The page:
This is still very true, but it's a little less significant at this exact moment in history.
With a pandemic sweeping across the globe, I've found that my internet has gotten pretty choppy. Fortunately, because Site Reliability Engineers are both brilliant and tireless, most of the internet is still up and running, but there's definitely something going on—I have a 100mbps connection, but it feels more like 3G at the moment.
And sites typically have way more than 200kb worth of images; it's not uncommon for a page to have several megabytes of images. Many developers (myself included!) tend not to think about media size much at all.
Happily, there's some pretty low-hanging fruit! In this tutorial, we'll see how we can leverage "next-gen" image formats like WebP. These images are often 2-3x smaller than the legacy formats we know and love (jpg, png). It can make a huge difference.
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Link to this headingMeet the cast
There are three formats that we can use:
- JPEG 2000 — an iterative improvement on jpgs. Developed in 1997 primarily for use in film and medical imaging. Allows images to be compressed further, with less artifacts.
- JPEG XR — A cousin of
jpeg2000, developed by Microsoft in 2009
- Webp — a format developed for the web by Google in 2010, focused on using advanced optimization techniques to reduce file-size. Supports transparency and even animation.
We'll spend most of our time today talking about
webp, but we'll revisit the jpeg cousins when we discuss browser compatibility.
Link to this headingHow big of a difference does it make?
A few months ago, I used this image in a post:
I did some experiments, using both
png for the source image. I optimized them using imagemin, to see how good these "retro" formats could get.
The results are pretty dramatic:
I've tested it on a lot of images, and it almost always produces files that are 30-70% smaller than even the optimized images!
Link to this headingBrowser compatibility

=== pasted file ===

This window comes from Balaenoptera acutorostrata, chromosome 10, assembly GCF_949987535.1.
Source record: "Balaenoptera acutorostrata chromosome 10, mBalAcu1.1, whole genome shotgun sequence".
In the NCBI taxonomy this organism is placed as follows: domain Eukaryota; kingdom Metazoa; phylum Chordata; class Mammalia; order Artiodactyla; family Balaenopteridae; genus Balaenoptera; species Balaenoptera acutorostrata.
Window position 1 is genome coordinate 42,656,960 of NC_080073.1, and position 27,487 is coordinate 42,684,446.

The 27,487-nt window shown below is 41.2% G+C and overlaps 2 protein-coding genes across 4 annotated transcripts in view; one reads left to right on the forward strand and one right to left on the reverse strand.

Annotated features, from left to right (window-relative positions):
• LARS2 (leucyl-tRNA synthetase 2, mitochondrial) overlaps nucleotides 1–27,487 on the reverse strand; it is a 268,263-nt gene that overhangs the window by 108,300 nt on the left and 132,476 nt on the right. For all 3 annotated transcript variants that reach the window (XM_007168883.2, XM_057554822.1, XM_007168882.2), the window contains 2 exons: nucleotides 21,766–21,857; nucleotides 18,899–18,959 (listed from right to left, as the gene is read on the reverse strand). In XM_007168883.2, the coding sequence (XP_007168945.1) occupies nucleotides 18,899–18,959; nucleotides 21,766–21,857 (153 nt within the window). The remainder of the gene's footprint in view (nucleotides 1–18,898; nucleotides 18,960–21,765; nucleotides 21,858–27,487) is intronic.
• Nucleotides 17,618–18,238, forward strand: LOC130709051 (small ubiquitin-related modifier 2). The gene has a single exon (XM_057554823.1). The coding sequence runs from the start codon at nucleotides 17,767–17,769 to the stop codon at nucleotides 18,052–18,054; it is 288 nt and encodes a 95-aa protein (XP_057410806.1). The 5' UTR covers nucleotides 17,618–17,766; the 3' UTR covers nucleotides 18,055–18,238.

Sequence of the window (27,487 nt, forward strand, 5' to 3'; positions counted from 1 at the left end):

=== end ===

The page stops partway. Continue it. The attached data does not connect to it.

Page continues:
.webp enjoys support in most browsers:
Critically, we're missing Safari and Internet Explorer.
How about JPEG 2000?
Alright, so we've filled in Safari, but there's still that pesky Internet Explorer…
We've hit caniuse bingo! With these 3 image formats, we have perfect coverage across the browser spectrum.
Let's look at how we pick and choose different formats for different browsers
Link to this heading'picture' to the rescue!
HTML has two image media elements: the international pop-star
img, and the niche hipster artist
picture is a much newer addition to the language. Its main goal is to let us load different sources depending on resolution or support for a given image format.
Here's what it looks like:
picture tag supports a bunch of
source children. The browser parses the
source elements in sequence, looking for the first one it can use based on the
type. When it finds one, it works out where the image lives via
srcset, and swaps it into the
srcset can do a lot of complicated things, but happily for our usecase, we can treat it the same as
source is config, and it plugs the matching value into the
In Chrome, for example, we wind up with something more-or-less equivalent to this:
This cascade of sources means that one will match on every browser: Most browsers will use
webp, Safari will use
jp2, and IE will use
Link to this headingA lazier alternative
The snippet above excels in its ability to match every possible browser with a modern "next-gen" image format. But it assumes that these images exist in these formats.
If we're creating these images by hand, it's a lot of manual labor. And if we're generating them automatically, it can significantly lengthen our build time; image processing is notoriously slow when done at scale.